It’s that time of year again for the updated Shopper’s Guide To Pesticides by the Environmental Working Group (EWG).
For those who don’t know, the guide ranks 48 most commonly eaten fruits and veggies in order of their pesticide-residue contamination based on an analysis of 32,000 samples tested by U.S. Department of Agriculture and the Food and Drug Administration. The “Dirty Dozen” are the twelve most contaminated fruits and veggies. The “Clean 15” are the least contaminated. Now there is also a Dirty Dozen Plus.
Here’s a run-down on the just published 2014 Shopper’s Guide to Pesticides.
For the fourth year in a row, Apples have the dubious honor of being at the top of the Dirty Dozen followed by: Strawberries, Grapes, Celery, Peaches, Spinach, Sweet Bell Peppers, Nectarines – Imported, Cucumbers, Cherry Tomatoes, Snap Peas – Imported and Potatoes.
Now the EWG has a Dirty Dozen Plus category. They state that leafy greens and hot peppers are of special concern for public health because residue tests conducted by the U.S. Department of Agriculture have found these foods laced with particularly toxic pesticides. So while leafy greens did not qualify for EWG’s Dirty Dozen list this year, the extraordinary toxicity of the pesticides detected on them were cause for EWG to highlight them separately.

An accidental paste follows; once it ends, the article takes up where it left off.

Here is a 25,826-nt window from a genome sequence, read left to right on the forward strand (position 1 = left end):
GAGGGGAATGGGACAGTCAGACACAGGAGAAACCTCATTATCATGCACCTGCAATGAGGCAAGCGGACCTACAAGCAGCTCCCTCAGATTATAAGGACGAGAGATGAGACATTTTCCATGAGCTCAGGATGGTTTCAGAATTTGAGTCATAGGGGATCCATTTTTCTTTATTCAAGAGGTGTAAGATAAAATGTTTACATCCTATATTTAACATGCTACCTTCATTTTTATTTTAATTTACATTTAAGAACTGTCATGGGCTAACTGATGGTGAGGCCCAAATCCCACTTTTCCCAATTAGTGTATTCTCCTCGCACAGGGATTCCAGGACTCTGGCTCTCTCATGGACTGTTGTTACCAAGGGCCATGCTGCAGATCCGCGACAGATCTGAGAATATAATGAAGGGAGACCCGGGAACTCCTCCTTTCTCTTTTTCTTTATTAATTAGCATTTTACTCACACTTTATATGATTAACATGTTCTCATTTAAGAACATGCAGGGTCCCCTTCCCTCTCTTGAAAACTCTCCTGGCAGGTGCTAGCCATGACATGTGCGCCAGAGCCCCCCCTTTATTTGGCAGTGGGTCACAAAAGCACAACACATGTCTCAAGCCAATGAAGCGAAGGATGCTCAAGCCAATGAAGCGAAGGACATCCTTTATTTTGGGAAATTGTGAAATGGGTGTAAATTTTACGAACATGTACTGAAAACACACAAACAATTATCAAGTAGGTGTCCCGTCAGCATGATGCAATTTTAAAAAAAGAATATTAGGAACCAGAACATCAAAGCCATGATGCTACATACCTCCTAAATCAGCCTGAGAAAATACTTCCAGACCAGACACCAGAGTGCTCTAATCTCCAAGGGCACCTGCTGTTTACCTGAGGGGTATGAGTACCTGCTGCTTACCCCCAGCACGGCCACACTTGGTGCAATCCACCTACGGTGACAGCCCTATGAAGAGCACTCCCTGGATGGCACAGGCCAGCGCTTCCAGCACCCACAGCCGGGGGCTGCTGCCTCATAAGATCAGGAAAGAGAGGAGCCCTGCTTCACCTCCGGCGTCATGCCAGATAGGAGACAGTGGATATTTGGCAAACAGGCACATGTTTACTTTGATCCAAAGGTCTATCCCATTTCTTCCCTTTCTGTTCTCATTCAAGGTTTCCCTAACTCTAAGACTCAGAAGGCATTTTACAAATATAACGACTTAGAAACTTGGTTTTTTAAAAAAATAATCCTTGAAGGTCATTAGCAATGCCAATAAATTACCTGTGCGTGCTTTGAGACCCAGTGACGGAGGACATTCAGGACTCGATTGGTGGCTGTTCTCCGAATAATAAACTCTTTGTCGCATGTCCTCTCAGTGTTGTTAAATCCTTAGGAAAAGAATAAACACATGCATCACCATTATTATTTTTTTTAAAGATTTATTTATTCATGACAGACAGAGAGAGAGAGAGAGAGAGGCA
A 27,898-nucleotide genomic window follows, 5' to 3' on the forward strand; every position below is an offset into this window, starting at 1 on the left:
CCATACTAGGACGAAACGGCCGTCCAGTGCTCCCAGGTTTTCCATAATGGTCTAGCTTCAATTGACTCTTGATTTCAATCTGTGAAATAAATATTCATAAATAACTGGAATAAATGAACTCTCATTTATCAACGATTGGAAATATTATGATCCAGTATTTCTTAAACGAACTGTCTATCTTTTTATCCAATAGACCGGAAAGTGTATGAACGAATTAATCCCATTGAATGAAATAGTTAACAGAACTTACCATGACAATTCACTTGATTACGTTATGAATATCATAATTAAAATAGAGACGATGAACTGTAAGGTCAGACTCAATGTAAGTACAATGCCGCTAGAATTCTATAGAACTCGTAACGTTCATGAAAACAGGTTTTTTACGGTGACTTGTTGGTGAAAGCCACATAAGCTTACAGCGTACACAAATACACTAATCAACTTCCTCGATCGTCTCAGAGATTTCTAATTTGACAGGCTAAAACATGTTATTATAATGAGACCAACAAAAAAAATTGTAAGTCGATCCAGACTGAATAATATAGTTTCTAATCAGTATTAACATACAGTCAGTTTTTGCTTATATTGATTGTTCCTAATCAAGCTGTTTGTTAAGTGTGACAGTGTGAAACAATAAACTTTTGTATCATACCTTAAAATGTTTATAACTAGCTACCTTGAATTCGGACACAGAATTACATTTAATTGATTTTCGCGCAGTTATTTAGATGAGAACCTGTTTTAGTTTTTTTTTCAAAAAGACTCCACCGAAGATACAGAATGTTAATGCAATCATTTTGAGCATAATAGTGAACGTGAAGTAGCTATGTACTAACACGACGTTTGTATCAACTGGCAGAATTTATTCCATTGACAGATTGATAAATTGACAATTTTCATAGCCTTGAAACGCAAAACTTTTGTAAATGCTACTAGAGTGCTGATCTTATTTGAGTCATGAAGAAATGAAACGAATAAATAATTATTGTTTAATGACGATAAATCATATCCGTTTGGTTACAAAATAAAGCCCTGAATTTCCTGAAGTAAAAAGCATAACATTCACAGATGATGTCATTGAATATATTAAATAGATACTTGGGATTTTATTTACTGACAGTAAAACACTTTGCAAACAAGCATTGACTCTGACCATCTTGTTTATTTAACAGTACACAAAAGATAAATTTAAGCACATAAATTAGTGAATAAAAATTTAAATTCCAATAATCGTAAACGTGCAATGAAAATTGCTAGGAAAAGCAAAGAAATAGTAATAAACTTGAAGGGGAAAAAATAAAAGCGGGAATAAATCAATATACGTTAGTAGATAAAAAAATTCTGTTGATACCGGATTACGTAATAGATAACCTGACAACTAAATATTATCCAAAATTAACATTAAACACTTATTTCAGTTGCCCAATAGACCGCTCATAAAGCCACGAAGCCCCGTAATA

Same with hot peppers. USDA tests of 739 samples of hot peppers in 2010 and 2011 (USDA 2010, 2011) found residues of three highly toxic insecticides on a portion of sampled peppers at concentrations high enough to cause concern. These insecticides are banned on some common crops but still allowed on hot peppers.
EWG recommends that people who frequently eat leafy greens and hot peppers buy organic varieties. If you cannot find or afford organic types, they suggest cooking them, because pesticides levels typically diminish when food is cooked.
For a bit of positive news, Avocados were the cleanest, with only 1 percent of samples showing any detectable pesticides. Other items on the list include corn, pineapples, cabbage, frozen sweet peas, onions, asparagus, mangoes, papayas, kiwi, eggplant, grapefruit, cantaloupe, cauliflower and sweet potatoes.
Other notable findings:
- Every sample of imported nectarines tested and 99 percent of apple samples tested positive for at least one pesticide residue.
- The average potato had more pesticides by weight than any other food.
- A single grape tested positive for 15 pesticides. Single samples of celery, cherry tomatoes, imported snap peas and strawberries tested positive for 13 different pesticides apiece.
- Some 89 percent of pineapples, 82 percent of kiwi, 80 percent of papayas, 88 percent of mango and 61 percent of cantaloupe had no residues.
I know, organic can be expensive. No one is perfect or with an unlimited grocery budget, but do the best you can and stay informed. Know your food.